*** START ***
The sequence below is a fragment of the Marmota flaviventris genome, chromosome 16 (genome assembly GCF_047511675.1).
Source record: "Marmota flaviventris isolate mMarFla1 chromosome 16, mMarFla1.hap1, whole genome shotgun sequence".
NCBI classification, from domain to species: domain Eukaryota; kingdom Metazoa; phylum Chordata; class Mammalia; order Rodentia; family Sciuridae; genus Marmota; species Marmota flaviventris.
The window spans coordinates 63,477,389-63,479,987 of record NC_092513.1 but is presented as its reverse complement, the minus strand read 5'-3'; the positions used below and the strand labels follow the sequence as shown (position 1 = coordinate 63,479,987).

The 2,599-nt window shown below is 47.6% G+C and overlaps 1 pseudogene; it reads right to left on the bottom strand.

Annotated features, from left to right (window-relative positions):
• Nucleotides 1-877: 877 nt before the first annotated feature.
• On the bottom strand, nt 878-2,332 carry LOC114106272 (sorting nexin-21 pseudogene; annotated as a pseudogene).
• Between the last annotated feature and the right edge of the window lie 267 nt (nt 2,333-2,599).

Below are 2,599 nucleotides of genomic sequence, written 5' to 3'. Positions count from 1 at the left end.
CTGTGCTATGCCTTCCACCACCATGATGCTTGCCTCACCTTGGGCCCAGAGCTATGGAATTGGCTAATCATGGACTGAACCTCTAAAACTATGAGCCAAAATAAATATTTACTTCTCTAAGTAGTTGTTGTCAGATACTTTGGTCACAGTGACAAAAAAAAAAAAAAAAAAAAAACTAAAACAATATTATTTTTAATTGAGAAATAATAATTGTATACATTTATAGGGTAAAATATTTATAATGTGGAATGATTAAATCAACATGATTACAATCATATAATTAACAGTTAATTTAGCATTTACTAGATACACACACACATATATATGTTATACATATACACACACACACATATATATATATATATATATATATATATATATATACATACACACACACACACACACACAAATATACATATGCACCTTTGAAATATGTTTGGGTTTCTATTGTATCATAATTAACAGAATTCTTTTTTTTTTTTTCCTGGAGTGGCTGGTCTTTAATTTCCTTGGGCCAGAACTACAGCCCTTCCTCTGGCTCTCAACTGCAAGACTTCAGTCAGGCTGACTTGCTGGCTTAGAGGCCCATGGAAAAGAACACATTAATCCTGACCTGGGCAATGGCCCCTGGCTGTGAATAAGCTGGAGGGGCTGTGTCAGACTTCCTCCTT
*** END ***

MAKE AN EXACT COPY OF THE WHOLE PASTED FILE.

The sequence below is a fragment of the Marmota flaviventris genome, chromosome 16 (genome assembly GCF_047511675.1).
Source record: "Marmota flaviventris isolate mMarFla1 chromosome 16, mMarFla1.hap1, whole genome shotgun sequence".
NCBI classification, from domain to species: domain Eukaryota; kingdom Metazoa; phylum Chordata; class Mammalia; order Rodentia; family Sciuridae; genus Marmota; species Marmota flaviventris.
The window spans coordinates 63,477,389-63,479,987 of record NC_092513.1 but is presented as its reverse complement, the minus strand read 5'-3'; the positions used below and the strand labels follow the sequence as shown (position 1 = coordinate 63,479,987).

The 2,599-nt window shown below is 47.6% G+C and overlaps 1 pseudogene; it reads right to left on the bottom strand.

Annotated features, from left to right (window-relative positions):
• Nucleotides 1-877: 877 nt before the first annotated feature.
• On the bottom strand, nt 878-2,332 carry LOC114106272 (sorting nexin-21 pseudogene; annotated as a pseudogene).
• Between the last annotated feature and the right edge of the window lie 267 nt (nt 2,333-2,599).

Below are 2,599 nucleotides of genomic sequence, written 5' to 3'. Positions count from 1 at the left end.
CTGTGCTATGCCTTCCACCACCATGATGCTTGCCTCACCTTGGGCCCAGAGCTATGGAATTGGCTAATCATGGACTGAACCTCTAAAACTATGAGCCAAAATAAATATTTACTTCTCTAAGTAGTTGTTGTCAGATACTTTGGTCACAGTGACAAAAAAAAAAAAAAAAAAAAAACTAAAACAATATTATTTTTAATTGAGAAATAATAATTGTATACATTTATAGGGTAAAATATTTATAATGTGGAATGATTAAATCAACATGATTACAATCATATAATTAACAGTTAATTTAGCATTTACTAGATACACACACACATATATATGTTATACATATACACACACACACATATATATATATATATATATATATATATATATATACATACACACACACACACACACACAAATATACATATGCACCTTTGAAATATGTTTGGGTTTCTATTGTATCATAATTAACAGAATTCTTTTTTTTTTTTTCCTGGAGTGGCTGGTCTTTAATTTCCTTGGGCCAGAACTACAGCCCTTCCTCTGGCTCTCAACTGCAAGACTTCAGTCAGGCTGACTTGCTGGCTTAGAGGCCCATGGAAAAGAACACATTAATCCTGACCTGGGCAATGGCCCCTGGCTGTGAATAAGCTGGAGGGGCTGTGTCAGACTTCCTCCTT